Toluca Exchange Establishes Supportive Bond between Women in Two Countries

 

               In late October, Women’s Policy Forum led a delegation of 17 women to Toluca, Mexico to meet with like-minded women. The group discussed how to improve health, education and business opportunities for women in both countries. Over a four-day period in Toluca, the capital of Mexico Province, the Texas ambassadors basked in the culture and physical beauty of one of Mexico’s oldest cities while learning the challenges of growing up female south of the border.

 

               Five women in the Forum’s Toluca delegation spoke to members and guests at the Feb. 10 luncheon meeting, describing in succession the city’s ambiance, women’s rights in both countries, political realities, and commitments to future meetings with the sister group in Mexico. Toluca is a Fort Worth Sister City. The Fort Worth Sister Cities organization helped facilitate the trip.

 

               First, co-chair Ann Rice described the journey from Dallas/Fort Worth to Toluca and the history of the destination city. Located about 40 miles north of Mexico City at 9,000 feet above sea level, Toluca’s history dates back to 7th century BC when the Mayans and Aztecs established civilizations in the region. Nestled in a valley surrounded by snow-capped mountains, Toluca is one of the most important cities in the country of Mexico. Education is a priority with 574 schools and 8,300 teachers located in the city. Most people, unless they are well to do, leave school after sixth grade. Hosts of the conference were prominent politicians, academics, and business leaders who were concerned about the status of women in Mexico.

 

               Patricia Aldridge followed Rice with a description of the conference’s focus and content. The goal for those organizing the conference was to learn from each other how to command respect, equal pay and political power. “We came away with much more than we gave,” she said. “We discovered immediately that violence against women was the number one problem facing the female population in Mexico.”

               Forty-six percent of women over the age of 15 have experienced some form of violence, usually from a family member. Because women do not work outside the home and are not usually educated beyond elementary school, most abuse goes unreported and unpunished. In particular, violence against elderly women is most shocking. Widows who own property may be murdered so that relatives can inherit property.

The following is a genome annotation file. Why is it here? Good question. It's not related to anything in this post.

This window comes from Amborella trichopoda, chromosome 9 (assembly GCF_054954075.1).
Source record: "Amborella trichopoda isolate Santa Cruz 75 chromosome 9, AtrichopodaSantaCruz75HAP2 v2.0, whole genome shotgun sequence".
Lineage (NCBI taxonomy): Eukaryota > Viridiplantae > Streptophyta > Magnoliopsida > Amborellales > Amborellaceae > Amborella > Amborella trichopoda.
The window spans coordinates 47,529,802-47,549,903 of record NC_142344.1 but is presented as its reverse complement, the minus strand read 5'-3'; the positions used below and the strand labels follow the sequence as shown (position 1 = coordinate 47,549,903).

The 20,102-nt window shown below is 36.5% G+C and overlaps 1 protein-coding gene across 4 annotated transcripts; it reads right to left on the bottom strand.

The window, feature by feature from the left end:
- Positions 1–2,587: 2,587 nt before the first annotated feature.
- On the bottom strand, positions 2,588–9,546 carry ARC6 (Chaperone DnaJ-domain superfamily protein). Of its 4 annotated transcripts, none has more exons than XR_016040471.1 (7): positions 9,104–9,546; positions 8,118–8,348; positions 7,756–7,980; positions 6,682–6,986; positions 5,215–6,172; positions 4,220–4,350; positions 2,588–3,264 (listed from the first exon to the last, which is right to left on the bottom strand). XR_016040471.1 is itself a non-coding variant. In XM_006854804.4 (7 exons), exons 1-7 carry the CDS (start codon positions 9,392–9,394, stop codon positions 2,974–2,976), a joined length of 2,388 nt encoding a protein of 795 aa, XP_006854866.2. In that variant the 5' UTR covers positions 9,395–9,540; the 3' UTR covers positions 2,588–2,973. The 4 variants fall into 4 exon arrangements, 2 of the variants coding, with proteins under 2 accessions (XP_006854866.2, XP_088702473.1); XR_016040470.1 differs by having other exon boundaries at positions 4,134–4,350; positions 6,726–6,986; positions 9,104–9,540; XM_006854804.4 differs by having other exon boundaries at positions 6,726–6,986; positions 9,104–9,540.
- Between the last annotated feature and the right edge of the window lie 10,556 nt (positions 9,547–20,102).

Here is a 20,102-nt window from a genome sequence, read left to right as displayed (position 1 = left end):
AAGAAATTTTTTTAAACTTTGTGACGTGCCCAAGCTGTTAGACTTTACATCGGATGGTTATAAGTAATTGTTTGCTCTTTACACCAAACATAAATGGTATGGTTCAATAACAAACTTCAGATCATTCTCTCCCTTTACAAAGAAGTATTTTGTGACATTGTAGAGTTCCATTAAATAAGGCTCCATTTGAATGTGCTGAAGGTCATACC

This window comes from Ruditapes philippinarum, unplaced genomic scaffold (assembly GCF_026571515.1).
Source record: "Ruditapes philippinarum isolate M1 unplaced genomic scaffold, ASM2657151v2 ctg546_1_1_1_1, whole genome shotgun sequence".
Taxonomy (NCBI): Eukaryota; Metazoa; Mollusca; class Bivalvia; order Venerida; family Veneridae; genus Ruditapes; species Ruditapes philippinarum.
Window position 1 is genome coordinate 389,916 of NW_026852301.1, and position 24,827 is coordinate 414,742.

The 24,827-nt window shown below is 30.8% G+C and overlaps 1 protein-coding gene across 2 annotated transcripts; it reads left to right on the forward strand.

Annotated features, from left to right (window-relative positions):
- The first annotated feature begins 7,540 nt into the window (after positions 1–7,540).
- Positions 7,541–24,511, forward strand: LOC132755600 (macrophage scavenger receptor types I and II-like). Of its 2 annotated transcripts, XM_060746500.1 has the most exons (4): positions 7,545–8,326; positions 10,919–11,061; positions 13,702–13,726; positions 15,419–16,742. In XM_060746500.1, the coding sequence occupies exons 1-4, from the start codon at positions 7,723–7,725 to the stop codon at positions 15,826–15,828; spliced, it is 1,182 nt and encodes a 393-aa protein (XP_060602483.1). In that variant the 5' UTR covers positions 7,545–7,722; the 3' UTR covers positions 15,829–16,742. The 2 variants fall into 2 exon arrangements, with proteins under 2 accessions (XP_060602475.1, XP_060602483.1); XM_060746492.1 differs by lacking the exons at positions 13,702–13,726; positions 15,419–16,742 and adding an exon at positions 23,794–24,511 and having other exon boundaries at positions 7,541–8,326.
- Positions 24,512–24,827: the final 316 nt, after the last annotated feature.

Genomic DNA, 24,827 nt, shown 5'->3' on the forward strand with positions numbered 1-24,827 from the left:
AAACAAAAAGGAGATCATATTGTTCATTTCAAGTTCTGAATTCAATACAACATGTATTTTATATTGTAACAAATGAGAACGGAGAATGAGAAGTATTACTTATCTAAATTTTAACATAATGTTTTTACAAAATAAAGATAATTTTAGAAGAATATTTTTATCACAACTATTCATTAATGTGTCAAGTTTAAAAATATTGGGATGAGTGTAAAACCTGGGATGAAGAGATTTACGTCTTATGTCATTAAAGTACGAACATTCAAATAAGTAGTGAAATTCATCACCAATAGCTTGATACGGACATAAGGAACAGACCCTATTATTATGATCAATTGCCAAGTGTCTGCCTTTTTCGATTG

Next, Mary Ann Means-Dufrene explained the role of women and society in Mexico. Because of allegations of lack of support for women, the Mexican government requires that 40 percent of its elected legislators be female. “This was mind-bending,” she said. “The United States cannot begin to match that commitment.”

 

               Because women in Mexico aren’t economically independent, they refuse to report crimes for fear of being removed from their homes. “Clearly, more economic opportunity for women is key to solving this problem,” Means-Dufrene said.

 

               Cindy Johnson spoke at the Toluca conference about the history of the women’s movement and next steps. “We are currently in the third wave of the women’s movement, when lifestyle, political and employment choices are expanding,” she said.  “Mexico is struggling with the second wave or the right to vote and work.”

 

               Women in both countries long to make a difference for themselves and their children. “We agreed to stand together to try to improve the climate for women. It was a profound moment,” Johnson said. Women’s Policy Forum and the delegation in Mexico will continue to stay in touch through electronic communications, social media, and telephone conversations leading up to another conference in Fort Worth in 2017.

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               Judy Harman, who co-chaired the Toluca Exchange with Rice, described the atmosphere as collaborative and supportive. “These were highly educated women who brought every resource to bear to make this conference a success. We have a big challenge in front of us to match their commitment.”

 

               Culturally, Mexico and the U.S. are at different stages of evolution toward equality. Harman said: “The women in the room in Toluca were highly educated, privileged, and eager to move their country forward. However, most people in Mexico average a salary of $3 per day. There is a huge difference between the women we met and the women on the street.”

 

               In follow-up questions, the class structure, which is highly stratified, was addressed. Mexico’s middle class is still developing, where the U.S. has an established tradition of upward mobility.  Improving women's status and opportunities is an important tool for moving the families in Mexico out of poverty.

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